Abstract 69: Post-Resuscitation Mitochondrial Ca2+ Overload is Prevented by Limiting Sarcolemmal Na+ Entry During Resuscitation from Ventricular Fibrillation
Background: Intracellular Na+ accumulation during ischemia/reperfusion leads to cytosolic Ca2+ overload via reverse mode operation of the sarcolemmal Na+-Ca2+ exchanger. Cytosolic Ca2+ accumulation promotes mitochondrial Ca2+ (Ca2+m) overload leading to mitochondrial injury and apoptosis. We investigated whether interventions that limit sarcolemmal Na+ entry during resuscitation from ventricular fibrillation (VF) attenuate Ca2+m overload in a rat model of VF and closed-chest resuscitation.
Methods: Hearts were harvested from 10 groups of 6 rats each representing baseline (BL), 15 mins of untreated VF, 15 mins of VF plus chest compression for the last 5 mins (CC), and 60 mins post-resuscitation (PR). CC and PR included 4 groups each randomized to receive immediately before starting chest compression the new NHE-1 inhibitor AVE4454 (1.0 mg/kg), the Na+ channel blocker lidocaine (5.0 mg/kg), the combination of AVE4454 and lidocaine (A/L), or vehicle control. Mitochondria were isolated from left ventricular tissue and Ca2+m measured using graphite furnace atomic absorption spectrometry at 422.7 nm after acid digestion.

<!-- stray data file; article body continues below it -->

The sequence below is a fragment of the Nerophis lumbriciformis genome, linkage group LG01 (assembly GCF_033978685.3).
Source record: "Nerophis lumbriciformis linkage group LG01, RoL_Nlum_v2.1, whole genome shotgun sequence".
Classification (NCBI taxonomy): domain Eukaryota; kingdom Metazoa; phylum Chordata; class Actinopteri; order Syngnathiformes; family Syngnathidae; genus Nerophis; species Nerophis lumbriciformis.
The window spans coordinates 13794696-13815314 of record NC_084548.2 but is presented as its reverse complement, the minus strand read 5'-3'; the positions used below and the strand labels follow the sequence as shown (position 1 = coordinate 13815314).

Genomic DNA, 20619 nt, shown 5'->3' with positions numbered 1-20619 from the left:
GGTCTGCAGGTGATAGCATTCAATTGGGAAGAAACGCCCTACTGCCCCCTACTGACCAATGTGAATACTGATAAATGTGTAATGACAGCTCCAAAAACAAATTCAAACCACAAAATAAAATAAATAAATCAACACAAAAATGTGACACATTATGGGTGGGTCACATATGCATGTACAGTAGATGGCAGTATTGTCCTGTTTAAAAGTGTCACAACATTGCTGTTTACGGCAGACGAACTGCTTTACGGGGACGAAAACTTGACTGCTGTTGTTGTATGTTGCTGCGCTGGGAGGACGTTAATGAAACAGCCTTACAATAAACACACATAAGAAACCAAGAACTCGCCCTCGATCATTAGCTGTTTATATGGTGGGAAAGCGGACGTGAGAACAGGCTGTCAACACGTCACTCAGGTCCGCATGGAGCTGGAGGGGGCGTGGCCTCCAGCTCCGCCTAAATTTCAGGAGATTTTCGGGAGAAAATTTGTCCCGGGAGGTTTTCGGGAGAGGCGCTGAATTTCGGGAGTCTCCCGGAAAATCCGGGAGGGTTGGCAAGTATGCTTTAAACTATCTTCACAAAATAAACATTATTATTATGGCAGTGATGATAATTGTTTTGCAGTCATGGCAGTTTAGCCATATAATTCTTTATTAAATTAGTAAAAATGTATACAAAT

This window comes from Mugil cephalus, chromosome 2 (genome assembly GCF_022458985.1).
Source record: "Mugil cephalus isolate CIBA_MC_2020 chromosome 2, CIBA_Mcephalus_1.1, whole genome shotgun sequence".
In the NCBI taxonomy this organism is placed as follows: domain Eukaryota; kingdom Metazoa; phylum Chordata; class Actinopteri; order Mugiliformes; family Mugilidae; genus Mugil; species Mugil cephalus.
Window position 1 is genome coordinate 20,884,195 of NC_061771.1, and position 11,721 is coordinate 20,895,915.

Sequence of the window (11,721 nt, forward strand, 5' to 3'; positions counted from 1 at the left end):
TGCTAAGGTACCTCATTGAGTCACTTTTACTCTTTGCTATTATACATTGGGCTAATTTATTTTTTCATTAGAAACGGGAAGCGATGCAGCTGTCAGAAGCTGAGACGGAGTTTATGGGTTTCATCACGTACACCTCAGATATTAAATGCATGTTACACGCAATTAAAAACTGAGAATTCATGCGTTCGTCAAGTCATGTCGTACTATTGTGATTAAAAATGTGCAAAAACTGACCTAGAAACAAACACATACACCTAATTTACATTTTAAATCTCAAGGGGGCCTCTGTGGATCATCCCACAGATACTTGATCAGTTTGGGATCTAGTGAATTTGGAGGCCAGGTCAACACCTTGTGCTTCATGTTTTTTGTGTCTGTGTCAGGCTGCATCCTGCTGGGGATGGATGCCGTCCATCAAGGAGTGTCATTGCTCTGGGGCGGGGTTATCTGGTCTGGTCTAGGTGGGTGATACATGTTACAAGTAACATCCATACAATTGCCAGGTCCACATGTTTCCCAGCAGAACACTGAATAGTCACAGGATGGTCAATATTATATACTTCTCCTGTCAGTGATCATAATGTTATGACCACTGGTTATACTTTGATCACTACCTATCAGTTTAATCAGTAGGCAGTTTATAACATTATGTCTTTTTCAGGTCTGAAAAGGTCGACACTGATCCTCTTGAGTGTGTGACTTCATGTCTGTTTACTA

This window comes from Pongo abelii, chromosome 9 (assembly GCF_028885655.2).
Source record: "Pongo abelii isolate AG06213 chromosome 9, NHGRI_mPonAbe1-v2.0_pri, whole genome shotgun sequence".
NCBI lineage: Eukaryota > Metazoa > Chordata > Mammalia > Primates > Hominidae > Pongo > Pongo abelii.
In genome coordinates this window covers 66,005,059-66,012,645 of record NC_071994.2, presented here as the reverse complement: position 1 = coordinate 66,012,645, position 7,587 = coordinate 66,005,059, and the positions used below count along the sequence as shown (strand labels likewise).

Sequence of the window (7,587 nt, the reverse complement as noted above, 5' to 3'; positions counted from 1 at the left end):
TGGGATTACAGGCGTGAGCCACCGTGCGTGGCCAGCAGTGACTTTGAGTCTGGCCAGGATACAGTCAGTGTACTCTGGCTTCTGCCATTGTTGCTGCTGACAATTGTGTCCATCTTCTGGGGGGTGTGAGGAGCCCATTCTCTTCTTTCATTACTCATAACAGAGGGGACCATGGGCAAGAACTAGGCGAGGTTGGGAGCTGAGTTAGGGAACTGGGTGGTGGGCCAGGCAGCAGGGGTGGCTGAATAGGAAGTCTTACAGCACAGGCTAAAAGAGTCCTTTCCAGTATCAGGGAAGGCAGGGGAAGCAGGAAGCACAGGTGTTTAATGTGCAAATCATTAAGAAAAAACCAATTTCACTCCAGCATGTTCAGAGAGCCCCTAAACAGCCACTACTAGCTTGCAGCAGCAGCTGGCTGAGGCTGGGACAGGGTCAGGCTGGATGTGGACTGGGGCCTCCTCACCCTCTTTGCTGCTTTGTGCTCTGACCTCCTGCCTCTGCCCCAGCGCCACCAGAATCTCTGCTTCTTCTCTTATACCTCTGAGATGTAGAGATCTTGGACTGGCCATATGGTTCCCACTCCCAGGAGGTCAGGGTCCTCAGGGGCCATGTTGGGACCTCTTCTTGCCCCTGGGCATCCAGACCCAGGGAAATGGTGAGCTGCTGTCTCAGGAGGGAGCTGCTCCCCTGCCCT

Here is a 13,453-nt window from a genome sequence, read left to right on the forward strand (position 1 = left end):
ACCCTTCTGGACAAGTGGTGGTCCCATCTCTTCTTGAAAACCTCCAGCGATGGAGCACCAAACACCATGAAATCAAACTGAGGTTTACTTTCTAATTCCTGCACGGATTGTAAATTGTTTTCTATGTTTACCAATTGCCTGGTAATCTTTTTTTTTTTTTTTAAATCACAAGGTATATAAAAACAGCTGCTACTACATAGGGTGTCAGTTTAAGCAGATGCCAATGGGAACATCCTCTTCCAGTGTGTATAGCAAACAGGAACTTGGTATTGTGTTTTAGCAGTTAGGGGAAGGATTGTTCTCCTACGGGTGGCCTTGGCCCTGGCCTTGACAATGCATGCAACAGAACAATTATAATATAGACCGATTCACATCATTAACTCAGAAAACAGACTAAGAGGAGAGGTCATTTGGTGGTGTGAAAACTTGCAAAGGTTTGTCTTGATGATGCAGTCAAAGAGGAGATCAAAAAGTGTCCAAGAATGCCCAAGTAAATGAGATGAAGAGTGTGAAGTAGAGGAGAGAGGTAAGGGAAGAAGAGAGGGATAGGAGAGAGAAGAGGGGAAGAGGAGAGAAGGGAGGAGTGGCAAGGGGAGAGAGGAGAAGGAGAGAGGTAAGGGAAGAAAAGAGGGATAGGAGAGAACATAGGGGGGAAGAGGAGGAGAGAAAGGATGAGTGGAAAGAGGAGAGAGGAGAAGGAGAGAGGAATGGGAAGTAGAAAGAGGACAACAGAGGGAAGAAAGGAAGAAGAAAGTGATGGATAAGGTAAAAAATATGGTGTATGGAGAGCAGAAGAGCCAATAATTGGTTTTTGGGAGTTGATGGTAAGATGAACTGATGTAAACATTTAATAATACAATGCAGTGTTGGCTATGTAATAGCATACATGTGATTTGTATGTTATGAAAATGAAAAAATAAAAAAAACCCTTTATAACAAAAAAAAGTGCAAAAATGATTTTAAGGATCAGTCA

Results: In control hearts, Ca2+m during CC was similar to BL and VF levels but increased by ≈ 40% at 60 mins PR. Na+-limiting interventions prevented Ca2+m overload yielding Ca2+m that corresponded to 77% and 71% of CC and PR control hearts, without differences among Na+-limiting groups (Figure⇓). Limiting Ca2+m overload was associated with improved PR cardiac work index (159 ± 34 vs 126 ± 29 g·m/min/kg, p < 0.05).
Conclusions: Na+-limiting interventions prevented mitochondrial Ca2+ overload and ameliorated post-resuscitation myocardial dysfunction.